A flawed Boston Globe opinion piece by former Governor Mitt Romney staffer Charles Chieppo unsuccessfully tried to compare unions in Massachusetts to the “one percent” and has been rebutted more than once a result.
Chieppo’s faulty logic went a little something like this:
During the recent campaign, Massachusetts Democrats denounced widening income inequality and the excessive influence Wall Street and other big business interests have over our politics. On the national level, it’s a persuasive argument.
But here in the Commonwealth, electing the candidates who made those arguments was like voting to maintain the Bush tax cuts. Because in Massachusetts politics, organized labor is the ultimate 1 Percenter and the rest of us are Occupiers.
According to the state Office of Campaign and Political Finance, 17 of the 20 political action committees that contributed the most to Massachusetts candidates during the 2009 to 2010 campaign season (the last for which data are available) were labor organizations.
Seems reasonable on the surface, like any well-worded SlanderBomb might, but two of its major flaws were subsequently highlighted in the days following its publication. First, Chieppo unfairly and inaccurately paints labor with a broad brush in rehashing outdated, debunked talking points concerning Project Labor Agreements. Second, he mischaracterizes the state’s rules regarding misclassification.
In his attempt to distort the truth about PLA’s, Chieppo refers to studies done by Suffolk University’s Beacon Hill Institute, a partisan research arm of the Republican party which describes itself as “grounded in the principles of limited government, fiscal responsibility and free markets.” Ahhh, the sweet sound of non-bias.
According to Chieppo,
A study of school construction by Suffolk University’s Beacon Hill Institute found that PLAs increased construction expenses by at least 12 percent. The premium is due to fewer bidders and onerous union work rules, not any differential in how much workers are paid. All public construction is subject to state and federal prevailing wage laws.
Taxpayers understand that union-only construction needlessly increases costs and they’re in no mood to pay the premium. In a 2010 Suffolk University/7 News poll, 69 percent of state residents opposed compelling contractors to hire all their workers through unions.
Thus, on December 16th, Mary Vogel, Executive Director of The Construction Institute, was forced to point out the low quality of Chieppo’s statistics in her piece “Much Value in Project Labor Agreements”:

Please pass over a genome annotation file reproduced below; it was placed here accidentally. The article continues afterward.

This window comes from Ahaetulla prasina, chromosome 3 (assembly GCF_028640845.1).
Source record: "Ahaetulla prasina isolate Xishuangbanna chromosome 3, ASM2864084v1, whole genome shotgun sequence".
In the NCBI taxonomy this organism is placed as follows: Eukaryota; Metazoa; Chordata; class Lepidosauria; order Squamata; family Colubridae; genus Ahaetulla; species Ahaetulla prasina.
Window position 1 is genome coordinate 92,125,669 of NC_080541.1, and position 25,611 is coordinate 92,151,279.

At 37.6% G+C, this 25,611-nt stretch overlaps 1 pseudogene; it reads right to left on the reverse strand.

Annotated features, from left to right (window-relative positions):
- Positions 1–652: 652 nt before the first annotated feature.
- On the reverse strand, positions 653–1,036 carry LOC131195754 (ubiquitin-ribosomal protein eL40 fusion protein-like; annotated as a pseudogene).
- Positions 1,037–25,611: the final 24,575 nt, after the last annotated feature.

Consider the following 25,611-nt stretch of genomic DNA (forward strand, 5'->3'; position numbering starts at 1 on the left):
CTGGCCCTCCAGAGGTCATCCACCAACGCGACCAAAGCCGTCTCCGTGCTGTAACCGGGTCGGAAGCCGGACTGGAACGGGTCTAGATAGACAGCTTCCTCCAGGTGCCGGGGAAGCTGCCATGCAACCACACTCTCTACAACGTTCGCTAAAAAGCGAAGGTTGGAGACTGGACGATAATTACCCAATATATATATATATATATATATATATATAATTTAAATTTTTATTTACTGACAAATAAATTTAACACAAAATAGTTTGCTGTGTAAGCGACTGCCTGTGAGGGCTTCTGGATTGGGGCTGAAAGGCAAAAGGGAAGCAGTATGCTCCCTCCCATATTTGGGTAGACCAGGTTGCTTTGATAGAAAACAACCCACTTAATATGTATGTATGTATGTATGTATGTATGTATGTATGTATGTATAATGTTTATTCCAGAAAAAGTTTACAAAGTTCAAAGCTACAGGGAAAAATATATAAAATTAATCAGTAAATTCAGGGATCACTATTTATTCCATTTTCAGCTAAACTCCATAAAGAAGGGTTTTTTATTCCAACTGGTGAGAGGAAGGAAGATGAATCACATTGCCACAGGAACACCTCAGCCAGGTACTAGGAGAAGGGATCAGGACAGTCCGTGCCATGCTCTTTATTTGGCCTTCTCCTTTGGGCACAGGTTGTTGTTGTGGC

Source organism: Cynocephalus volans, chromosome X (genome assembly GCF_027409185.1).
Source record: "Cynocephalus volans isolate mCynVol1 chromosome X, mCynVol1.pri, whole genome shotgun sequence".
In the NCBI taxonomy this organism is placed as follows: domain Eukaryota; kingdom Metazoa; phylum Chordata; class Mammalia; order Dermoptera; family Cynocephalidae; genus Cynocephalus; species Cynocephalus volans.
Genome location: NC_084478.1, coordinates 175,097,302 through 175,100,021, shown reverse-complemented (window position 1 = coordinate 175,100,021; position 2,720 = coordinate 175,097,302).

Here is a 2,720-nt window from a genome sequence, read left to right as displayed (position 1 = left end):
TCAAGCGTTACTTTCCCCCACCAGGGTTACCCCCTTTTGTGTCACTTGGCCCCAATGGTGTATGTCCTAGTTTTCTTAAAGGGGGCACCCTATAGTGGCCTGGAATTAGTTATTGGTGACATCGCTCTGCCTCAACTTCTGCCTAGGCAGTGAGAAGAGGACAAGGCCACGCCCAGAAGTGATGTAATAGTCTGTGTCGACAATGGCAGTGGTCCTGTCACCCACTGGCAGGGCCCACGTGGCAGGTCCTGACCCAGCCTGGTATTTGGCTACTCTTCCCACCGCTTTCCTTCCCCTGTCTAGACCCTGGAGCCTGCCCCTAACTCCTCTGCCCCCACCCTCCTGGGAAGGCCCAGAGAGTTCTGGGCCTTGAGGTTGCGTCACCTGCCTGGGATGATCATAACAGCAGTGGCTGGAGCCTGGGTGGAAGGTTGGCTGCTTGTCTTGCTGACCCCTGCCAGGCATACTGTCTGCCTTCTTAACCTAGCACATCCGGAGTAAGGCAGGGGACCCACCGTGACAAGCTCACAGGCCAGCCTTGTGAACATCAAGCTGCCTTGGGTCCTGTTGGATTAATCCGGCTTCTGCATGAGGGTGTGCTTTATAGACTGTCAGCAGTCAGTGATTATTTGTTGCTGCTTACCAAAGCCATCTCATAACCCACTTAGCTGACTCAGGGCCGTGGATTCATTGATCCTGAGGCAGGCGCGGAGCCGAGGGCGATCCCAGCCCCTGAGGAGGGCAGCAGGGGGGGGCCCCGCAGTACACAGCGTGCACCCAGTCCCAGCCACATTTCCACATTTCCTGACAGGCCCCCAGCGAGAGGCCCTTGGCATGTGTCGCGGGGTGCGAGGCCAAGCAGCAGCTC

Researchers have rebutted the Beacon Hill Institute’s claim that project labor agreements raise costs. Indeed, these agreements have been shown to be an effective way to manage and maintain time schedules and budgets, particularly for large, complex construction projects that involve a multitude of contractors and workers with specialized skills. In effect, these agreements safeguard an owner’s investment of time and money.
That’s why they have been used on billions of dollars worth of construction projects, both public and private, since World War I. Some of the most respected private and public entities in Massachusetts, including Bristol-Myers Squibb, Harvard, Massachusetts General Hospital, Fidelity, Baystate Medical Center, the College of the Holy Cross, Logan Airport, and the Massachusetts Water Resources Authority, to name a few, have implemented project labor agreements.
Moreover, while Chieppo claims that a majority of Massachusetts construction workers are nonunion, a 2010 Cornell University study showed that unions represent more than 60 percent of the Massachusetts construction workforce. Unions also train the vast majority of construction apprentices.
In his original piece, Chieppo claims that changes in independent contractor classification, which he not-so-subtly insinuates are the result of labor’s influence over Gov. Deval Patrick, has become a hindrance to his wife’s gardening business. But Suffolk University (yes, the same school!) Law Professor Marc Greenbaum points out that this aspect of Chieppo’s argument is based in false information as well:
Finding flaws in Charles Chieppo’s argument in his Dec. 9 op-ed, The 1 percenters in Mass? The Unions, is easy. Among the most outrageous is Chieppo’s suggestion that the Commonwealth’s independent-contractor statute interfered with his wife’s desire to afford her workers a flexible schedule. This is simply not true. The statute is concerned with the duties an individual performs and the circumstances under which they are performed. An employee can work a flexible schedule. Chieppo’s statement that her workers would be independent contractors in any other state lacks support, and ignores the application of the criteria developed under the Internal Revenue Code.
Finally, Chieppo ignores the fact that business entities often classify individuals as independent contractors to avoid payroll taxes and benefit costs while insulating the businesses from exposure under the laws protecting employees, such as the antidiscrimination law.
Chieppo is not only wrong on this count, it’s only getting worse for his law-hating kind since Massachusetts is ramping up its already aggressive employee misclassification oversight. This “opinion” piece represents a recurring lack of clarity and vision on the part of the Boston Globe editorial staff who we’ve taken great issue with in the past, especially on the topic of PLAs.